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SCRIPTURE READINGS

Psalm 42 (NRSVish)

As a deer longs for flowing streams,
    so my soul longs for you, O God.
2 My soul thirsts for God,
    for the living God.
When shall I come and behold
    the face of God?
3 My tears have been my food
    day and night,
while people say to me continually,
    “Where is your God?”

4 These things I remember,
    as I pour out my soul:
how I went with the throng
    and led them in procession to the house of God,
with glad shouts and songs of thanksgiving,
    a multitude keeping festival.
5 Why are you cast down, O my soul,
    and why are you disquieted within me?
Hope in God, for I shall yet praise again,
my help 6  and my God.

My soul is cast down within me;
    therefore I remember you
from the land of Jordan and of Hermon,
    from Mount Mizar.
7 Deep calls to deep
    at the thunder of your torrents;
all your waves and your billows
    have gone over me.
8 By day, Lord, you command your steadfast love,
    and at night your song is with me,
    a prayer to the God of my life.

9 I say to God, my rock,
    “Why have you forgotten me?
Why must I walk about mournfully
    because the enemy oppresses me?”
10 As with a deadly wound in my body,
    my adversaries taunt me,
while they say to me continually,
    “Where is your God?”

11 Why are you cast down, O my soul,
    and why are you disquieted within me?
Hope in God, for I shall yet praise again,
    my help and my God.

Matthew 6 (NRSV)

5 “And whenever you pray, do not be like the hypocrites, for they love to stand and pray in the synagogues and at the street corners, so that they may be seen by others. Truly I tell you, they have received their reward. 6 But whenever you pray, go into your room and shut the door and pray to your Father who is in secret, and your Father who sees in secret will reward you.

7 “When you are praying, do not heap up empty phrases as the gentiles do, for they think that they will be heard because of their many words. 8 Do not be like them, for your Father knows what you need before you ask him.

9 “Pray, then, in this way:

Our Father in heaven,
    may your name be revered as holy.
10     May your kingdom come.
    May your will be done
        on earth as it is in heaven.
11     Give us today our daily bread.
12     And forgive us our debts,
        as we also have forgiven our debtors.
13     And do not bring us to the time of trial,
        but rescue us from the evil one.

Thomas Merton’s Fourth and Walnut Experience

Conjectures of a Guilty Bystander (edited)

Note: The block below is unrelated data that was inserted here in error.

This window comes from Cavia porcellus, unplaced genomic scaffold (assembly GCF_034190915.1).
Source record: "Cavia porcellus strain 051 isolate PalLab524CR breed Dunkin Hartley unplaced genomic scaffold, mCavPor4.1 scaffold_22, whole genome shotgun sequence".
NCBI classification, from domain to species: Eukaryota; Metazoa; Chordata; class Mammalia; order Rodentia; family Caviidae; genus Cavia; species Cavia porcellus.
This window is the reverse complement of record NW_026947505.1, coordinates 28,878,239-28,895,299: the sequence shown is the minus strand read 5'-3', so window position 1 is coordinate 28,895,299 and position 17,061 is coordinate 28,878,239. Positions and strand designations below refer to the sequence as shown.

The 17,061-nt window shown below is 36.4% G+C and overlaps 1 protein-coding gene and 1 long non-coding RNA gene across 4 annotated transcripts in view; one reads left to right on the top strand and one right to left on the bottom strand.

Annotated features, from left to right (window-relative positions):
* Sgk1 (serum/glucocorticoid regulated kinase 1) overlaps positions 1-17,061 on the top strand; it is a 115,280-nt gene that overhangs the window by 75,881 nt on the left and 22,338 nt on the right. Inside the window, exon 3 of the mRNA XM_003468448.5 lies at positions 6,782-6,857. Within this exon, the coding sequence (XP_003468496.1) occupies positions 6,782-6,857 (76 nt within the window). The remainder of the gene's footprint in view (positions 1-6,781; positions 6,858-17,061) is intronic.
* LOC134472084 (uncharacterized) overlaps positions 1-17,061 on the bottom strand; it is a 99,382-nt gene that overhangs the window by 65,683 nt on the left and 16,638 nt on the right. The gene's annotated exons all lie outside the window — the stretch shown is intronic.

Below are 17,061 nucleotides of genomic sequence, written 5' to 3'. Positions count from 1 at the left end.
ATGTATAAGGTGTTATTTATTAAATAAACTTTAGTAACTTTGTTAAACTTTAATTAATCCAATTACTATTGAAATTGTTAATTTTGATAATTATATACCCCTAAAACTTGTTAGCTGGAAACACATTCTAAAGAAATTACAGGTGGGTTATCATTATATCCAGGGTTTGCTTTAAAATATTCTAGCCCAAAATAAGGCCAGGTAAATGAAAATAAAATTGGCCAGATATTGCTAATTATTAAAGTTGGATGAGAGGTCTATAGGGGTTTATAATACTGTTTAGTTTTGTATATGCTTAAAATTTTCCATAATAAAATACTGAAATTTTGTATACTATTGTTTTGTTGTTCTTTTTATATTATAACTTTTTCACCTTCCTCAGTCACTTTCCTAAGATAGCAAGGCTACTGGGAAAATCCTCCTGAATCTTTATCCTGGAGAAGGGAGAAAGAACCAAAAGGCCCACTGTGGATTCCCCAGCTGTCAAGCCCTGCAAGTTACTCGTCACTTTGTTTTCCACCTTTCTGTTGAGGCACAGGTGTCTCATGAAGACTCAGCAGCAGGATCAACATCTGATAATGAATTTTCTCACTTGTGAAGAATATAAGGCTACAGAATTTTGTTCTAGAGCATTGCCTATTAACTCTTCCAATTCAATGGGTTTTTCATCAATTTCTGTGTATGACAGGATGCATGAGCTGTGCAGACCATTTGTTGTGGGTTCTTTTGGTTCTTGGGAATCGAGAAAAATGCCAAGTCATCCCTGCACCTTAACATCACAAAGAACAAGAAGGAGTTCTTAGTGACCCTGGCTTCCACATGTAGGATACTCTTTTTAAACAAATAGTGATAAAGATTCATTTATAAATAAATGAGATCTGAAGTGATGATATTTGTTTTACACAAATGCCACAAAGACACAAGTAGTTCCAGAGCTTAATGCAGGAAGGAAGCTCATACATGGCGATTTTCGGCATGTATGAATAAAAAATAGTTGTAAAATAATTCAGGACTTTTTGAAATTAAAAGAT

In Louisville, at the corner of Fourth and Walnut, in the center of the shopping district, I was suddenly overwhelmed with the realization that I loved all those people, that they were mine and I theirs, that we could not be alien to one another even though we were total strangers.

 

Then it was as if I suddenly saw the secret beauty of their hearts, the depths of their hearts where neither sin nor desire nor self-knowledge can reach, the core of their reality, the person that each one is in God’s eyes. If only they could all see themselves as they really are. If only we could see each other that way all the time. There would be no more war, no more hatred, no more cruelty, no more greed.

 

We are in the same world as everybody else, the world of the bomb, the world of race hatred, the world of technology, the world of mass media, big business, revolution, and all the rest. We take a different attitude to all these things, for we belong to God. Yet so does everybody else belong to God. We just happen to be conscious of it, and to make a profession out of this consciousness. But does that entitle us to consider ourselves different, or even better, than others? The whole idea is preposterous.

 

This sense of liberation from an illusory difference was such a relief and such a joy to me that I almost laughed out loud. And I suppose my happiness could have taken form in the words: “Thank God, thank God that I am like other men, that I am only a man among others.” 

 

It is a glorious destiny to be a member of the human race, though it is a race dedicated to many absurdities and one which makes many terrible mistakes: yet, with all that, God Himself gloried in becoming a member of the human race. A member of the human race! To think that such a commonplace realization should suddenly seem like news that one holds the winning ticket in a cosmic sweepstakes.

 

I have the immense joy of being man, a member of a race in which God Himself became incarnate. As if the sorrows and stupidities of the human condition could overwhelm me, now that I realize what we all are. And if only everybody could realize this! But it cannot be explained. There is no way of telling people that they are all walking around shining like the sun.

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